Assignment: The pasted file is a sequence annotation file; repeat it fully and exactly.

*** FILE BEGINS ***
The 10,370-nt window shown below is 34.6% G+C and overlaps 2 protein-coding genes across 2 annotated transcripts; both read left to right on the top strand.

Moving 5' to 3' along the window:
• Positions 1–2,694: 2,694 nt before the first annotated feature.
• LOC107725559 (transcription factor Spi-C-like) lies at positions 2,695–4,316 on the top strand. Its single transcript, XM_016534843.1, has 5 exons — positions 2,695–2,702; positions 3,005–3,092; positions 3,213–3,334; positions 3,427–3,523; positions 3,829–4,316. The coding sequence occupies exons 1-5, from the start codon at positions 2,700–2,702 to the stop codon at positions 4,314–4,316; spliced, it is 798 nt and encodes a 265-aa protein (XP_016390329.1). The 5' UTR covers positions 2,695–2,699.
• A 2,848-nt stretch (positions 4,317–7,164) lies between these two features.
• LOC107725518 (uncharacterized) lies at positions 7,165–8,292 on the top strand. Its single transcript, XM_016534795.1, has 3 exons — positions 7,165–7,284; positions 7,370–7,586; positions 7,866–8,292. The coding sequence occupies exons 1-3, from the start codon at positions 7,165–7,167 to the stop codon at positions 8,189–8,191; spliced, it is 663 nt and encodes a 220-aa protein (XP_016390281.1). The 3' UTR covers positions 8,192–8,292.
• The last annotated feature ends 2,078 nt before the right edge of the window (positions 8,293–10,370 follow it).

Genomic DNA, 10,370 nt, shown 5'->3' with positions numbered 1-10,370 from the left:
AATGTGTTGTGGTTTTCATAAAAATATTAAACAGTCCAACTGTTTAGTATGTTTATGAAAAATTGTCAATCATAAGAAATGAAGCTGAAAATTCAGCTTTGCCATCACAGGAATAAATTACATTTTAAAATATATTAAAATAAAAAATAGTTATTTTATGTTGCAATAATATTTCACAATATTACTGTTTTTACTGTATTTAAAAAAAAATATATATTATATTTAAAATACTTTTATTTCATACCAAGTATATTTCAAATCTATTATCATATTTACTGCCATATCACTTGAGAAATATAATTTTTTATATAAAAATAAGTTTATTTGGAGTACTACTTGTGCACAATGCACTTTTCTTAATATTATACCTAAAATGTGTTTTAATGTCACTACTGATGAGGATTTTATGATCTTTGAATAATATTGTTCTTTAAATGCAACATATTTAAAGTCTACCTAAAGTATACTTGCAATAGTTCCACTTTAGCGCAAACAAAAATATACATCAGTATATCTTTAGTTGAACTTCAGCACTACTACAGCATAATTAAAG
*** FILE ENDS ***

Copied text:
The 10,370-nt window shown below is 34.6% G+C and overlaps 2 protein-coding genes across 2 annotated transcripts; both read left to right on the top strand.

Moving 5' to 3' along the window:
• Positions 1–2,694: 2,694 nt before the first annotated feature.
• LOC107725559 (transcription factor Spi-C-like) lies at positions 2,695–4,316 on the top strand. Its single transcript, XM_016534843.1, has 5 exons — positions 2,695–2,702; positions 3,005–3,092; positions 3,213–3,334; positions 3,427–3,523; positions 3,829–4,316. The coding sequence occupies exons 1-5, from the start codon at positions 2,700–2,702 to the stop codon at positions 4,314–4,316; spliced, it is 798 nt and encodes a 265-aa protein (XP_016390329.1). The 5' UTR covers positions 2,695–2,699.
• A 2,848-nt stretch (positions 4,317–7,164) lies between these two features.
• LOC107725518 (uncharacterized) lies at positions 7,165–8,292 on the top strand. Its single transcript, XM_016534795.1, has 3 exons — positions 7,165–7,284; positions 7,370–7,586; positions 7,866–8,292. The coding sequence occupies exons 1-3, from the start codon at positions 7,165–7,167 to the stop codon at positions 8,189–8,191; spliced, it is 663 nt and encodes a 220-aa protein (XP_016390281.1). The 3' UTR covers positions 8,192–8,292.
• The last annotated feature ends 2,078 nt before the right edge of the window (positions 8,293–10,370 follow it).

Genomic DNA, 10,370 nt, shown 5'->3' with positions numbered 1-10,370 from the left:
AATGTGTTGTGGTTTTCATAAAAATATTAAACAGTCCAACTGTTTAGTATGTTTATGAAAAATTGTCAATCATAAGAAATGAAGCTGAAAATTCAGCTTTGCCATCACAGGAATAAATTACATTTTAAAATATATTAAAATAAAAAATAGTTATTTTATGTTGCAATAATATTTCACAATATTACTGTTTTTACTGTATTTAAAAAAAAATATATATTATATTTAAAATACTTTTATTTCATACCAAGTATATTTCAAATCTATTATCATATTTACTGCCATATCACTTGAGAAATATAATTTTTTATATAAAAATAAGTTTATTTGGAGTACTACTTGTGCACAATGCACTTTTCTTAATATTATACCTAAAATGTGTTTTAATGTCACTACTGATGAGGATTTTATGATCTTTGAATAATATTGTTCTTTAAATGCAACATATTTAAAGTCTACCTAAAGTATACTTGCAATAGTTCCACTTTAGCGCAAACAAAAATATACATCAGTATATCTTTAGTTGAACTTCAGCACTACTACAGCATAATTAAAG